My Life as a Traveler

Day At Sea or This is Bad, Part 1

I woke up to the gentle rocking of the ship in our dark cabin. One great thing about a cabin without a window is that there’s no pesky light shining at you in the morning to wake you up. The bad thing about it is that there’s no light at all to tell you if the sun’s up or if it’s still the middle of the night. Cruise ship cabins don’t come with a bedside alarm clock like hotel rooms do, so you really don’t know what time it is until you look at your watch or phone. I’ve got my phone and it’s telling me it’s 7:30am.

It’s a huge effort to walk to the bathroom. My face is ghostly white. I’m not hungry and just want to lie in bed.  One of the tv channels is the BridgeCam with the real-time view from the front of the ship. It is cloudy outside. I like that we don’t have to leave the windowless cabin to see the weather outside. When Susie gets up, I ask her to walk me down to the ship’s infirmary when they open at 10am. In the meantime, we both lay in bed in our dark cabin watching a movie.

With all the cruising I have done, I have only been down to see the doctor once before. In 1983, I was on the Queen Elizabeth II sailing from London to New York. Right after high tea, the ship hit the full force of the Atlantic and the combination of clotted cream and tilt-a-whirl resulted in a severe case of seasickness. So I dragged myself down to the doctor. He had a shot that he promised would make me a little sleepy that night, but I’d be right as rain the day after. It was a five-day cruise. I slept for four days of it. So, you see, it has got to be bad before I go to see the doctor. And this was bad.

But my spirits are good, even though my head is light. It’s all I can do to walk down the hall and take the elevator down to the lowest floor of the ship where the medical staff work.

I sunk to the floor at the door of the infirmary. Sitting there, I chatted with a young woman and her mom who were also waiting. Poor girl was seasick. I told her, whatever she does, do not get the shot. I guess these days they have pills for that now, in fact, the purser’s desk hands them out for free, like candy.

We were let in by the nurse promptly at ten. When the seasick girl’s mom heard that it was $80 just to see the doctor for five minutes, she fled upstairs with her daughter to find the free pills.

My turn, now. I told the nurse I was dizzy, nauseous, and had bloody diarrhea (sorry! that’s the last time I’m going to use those two words together). When she heard those two words (the ones I’m not going to mention again) she switched to crisis mode and herded me out of the waiting room into a little hospital room. I was happy to lie down, even if it was a hospital bed, as they checked vital signs and took blood.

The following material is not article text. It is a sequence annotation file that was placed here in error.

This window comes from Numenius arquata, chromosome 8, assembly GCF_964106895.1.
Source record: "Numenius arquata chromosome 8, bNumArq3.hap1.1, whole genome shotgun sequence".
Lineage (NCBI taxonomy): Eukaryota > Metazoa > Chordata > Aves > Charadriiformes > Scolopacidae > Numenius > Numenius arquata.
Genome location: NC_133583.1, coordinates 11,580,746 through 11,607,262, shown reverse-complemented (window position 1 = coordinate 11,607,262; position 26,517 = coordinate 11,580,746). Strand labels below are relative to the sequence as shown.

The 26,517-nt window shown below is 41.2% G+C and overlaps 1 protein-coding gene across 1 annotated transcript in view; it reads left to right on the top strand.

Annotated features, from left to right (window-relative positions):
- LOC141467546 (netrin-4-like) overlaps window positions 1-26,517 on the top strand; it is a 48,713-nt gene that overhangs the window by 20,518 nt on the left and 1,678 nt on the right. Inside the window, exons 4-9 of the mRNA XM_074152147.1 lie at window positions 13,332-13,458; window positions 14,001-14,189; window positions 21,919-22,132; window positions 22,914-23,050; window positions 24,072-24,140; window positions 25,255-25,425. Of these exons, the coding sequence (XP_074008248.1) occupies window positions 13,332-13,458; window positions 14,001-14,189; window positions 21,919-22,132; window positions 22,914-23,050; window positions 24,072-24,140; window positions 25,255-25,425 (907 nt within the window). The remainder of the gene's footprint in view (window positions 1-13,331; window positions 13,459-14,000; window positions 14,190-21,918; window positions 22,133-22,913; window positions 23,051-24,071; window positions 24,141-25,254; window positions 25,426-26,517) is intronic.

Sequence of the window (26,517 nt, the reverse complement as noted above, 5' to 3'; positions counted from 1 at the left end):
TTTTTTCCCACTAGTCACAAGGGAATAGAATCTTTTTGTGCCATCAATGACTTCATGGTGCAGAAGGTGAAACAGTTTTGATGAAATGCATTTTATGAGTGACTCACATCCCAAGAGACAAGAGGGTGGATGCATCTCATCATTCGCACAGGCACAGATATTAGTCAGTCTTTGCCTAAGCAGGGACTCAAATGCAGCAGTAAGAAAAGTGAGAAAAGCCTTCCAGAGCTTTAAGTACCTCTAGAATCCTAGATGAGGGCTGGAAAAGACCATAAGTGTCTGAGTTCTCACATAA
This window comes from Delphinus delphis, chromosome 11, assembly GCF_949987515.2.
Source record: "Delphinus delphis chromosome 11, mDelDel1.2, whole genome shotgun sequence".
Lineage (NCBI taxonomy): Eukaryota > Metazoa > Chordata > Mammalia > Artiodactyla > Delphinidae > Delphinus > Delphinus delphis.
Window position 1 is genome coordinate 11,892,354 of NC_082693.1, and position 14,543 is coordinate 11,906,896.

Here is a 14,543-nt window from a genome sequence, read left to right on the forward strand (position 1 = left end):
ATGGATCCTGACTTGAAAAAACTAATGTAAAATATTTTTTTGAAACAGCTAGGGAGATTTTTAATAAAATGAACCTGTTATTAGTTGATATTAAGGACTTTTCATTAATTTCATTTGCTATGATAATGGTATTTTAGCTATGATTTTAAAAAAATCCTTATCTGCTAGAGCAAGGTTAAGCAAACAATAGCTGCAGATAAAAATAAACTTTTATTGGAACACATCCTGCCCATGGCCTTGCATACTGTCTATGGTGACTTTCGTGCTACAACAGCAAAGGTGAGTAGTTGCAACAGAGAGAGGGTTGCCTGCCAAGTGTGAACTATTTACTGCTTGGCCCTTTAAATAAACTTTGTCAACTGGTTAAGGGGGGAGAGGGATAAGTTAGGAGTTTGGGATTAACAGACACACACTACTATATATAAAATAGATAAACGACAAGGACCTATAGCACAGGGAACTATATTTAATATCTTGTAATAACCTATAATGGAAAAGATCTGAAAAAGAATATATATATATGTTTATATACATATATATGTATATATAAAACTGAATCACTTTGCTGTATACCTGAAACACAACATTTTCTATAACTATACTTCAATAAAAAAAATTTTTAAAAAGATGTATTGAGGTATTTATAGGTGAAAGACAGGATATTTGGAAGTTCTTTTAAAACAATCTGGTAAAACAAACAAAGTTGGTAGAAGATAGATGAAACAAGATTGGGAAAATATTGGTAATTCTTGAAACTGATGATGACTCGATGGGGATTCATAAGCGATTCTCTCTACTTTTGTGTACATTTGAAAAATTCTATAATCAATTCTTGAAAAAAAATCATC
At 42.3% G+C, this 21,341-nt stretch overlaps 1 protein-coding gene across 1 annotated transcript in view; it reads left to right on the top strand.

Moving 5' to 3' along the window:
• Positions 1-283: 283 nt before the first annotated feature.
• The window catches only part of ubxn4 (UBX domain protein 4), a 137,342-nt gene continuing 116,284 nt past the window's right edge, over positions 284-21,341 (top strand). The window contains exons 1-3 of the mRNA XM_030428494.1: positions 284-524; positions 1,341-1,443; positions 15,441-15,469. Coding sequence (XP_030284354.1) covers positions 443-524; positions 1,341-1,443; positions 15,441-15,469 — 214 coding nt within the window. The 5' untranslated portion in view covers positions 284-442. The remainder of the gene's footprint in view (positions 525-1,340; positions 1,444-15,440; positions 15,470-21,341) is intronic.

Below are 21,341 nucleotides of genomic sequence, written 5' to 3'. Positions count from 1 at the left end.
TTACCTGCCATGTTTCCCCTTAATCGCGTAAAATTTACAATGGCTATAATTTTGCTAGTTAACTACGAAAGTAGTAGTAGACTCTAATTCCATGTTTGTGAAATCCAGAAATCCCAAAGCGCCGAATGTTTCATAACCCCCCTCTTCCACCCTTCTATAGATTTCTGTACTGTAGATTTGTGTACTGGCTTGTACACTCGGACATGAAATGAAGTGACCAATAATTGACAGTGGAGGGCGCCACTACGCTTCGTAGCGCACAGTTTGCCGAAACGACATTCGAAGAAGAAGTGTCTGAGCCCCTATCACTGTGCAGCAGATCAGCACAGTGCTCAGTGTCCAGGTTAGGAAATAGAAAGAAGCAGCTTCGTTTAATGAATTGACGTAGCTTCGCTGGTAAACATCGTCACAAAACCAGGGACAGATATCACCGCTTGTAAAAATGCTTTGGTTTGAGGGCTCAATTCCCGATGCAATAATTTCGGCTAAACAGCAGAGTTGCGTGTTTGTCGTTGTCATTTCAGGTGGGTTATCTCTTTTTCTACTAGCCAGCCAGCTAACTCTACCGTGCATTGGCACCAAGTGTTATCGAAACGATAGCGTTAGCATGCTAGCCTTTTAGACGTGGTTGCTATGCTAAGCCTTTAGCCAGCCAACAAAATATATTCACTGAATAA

At first, they thought I had a Norovirus (you know, the kind that spreads so fast on a ship and everyone gets sick, effectively shutting the cruise down). Yikes, I can’t tell you how bad I felt that I could be ground zero for something like that. Here’s what they do when someone has Norovirus: first, they send the “Hit Squad” to your cabin. These guys come, not to bump you off, but to completely disinfect your space. They look like a HAZMAT team with their face masks and special suits but are very effective at getting rid of germs. Next, they confine the Norvirus carrier in their room for 24-48 hours, until their contagiousness passes. People can be kicked off the ship if they venture into the buffet during this period.

Then, supposedly, after a couple of days, the virus is contained and the formerly infected person can roam free and enjoy the rest of the cruise. I was thinking, OK, a day or two in the cabin wouldn’t be so bad. I can handle this. In a day or two I’ll be seeing glaciers.

However, after the blood test came back, it wasn’t Norovirus. This is when they started really freaking out. Taking some more blood, they ran their test again, thinking there was an error. Nope. Turns out my Hemoglobin (that’s red blood cell count for all you non-medical types) was 5. It’s supposed to be 13. At 5 people have hallucinations, fainting, kidney failure, and can go into shock. None of those things are happening to me now, but the problem is, they don’t have the facilities in their little infirmary to handle this type of emergency. We are not due into port until tomorrow. And, although there has been no bleeding since last night, we don’t know if there will be more.

Now I’m getting scared.

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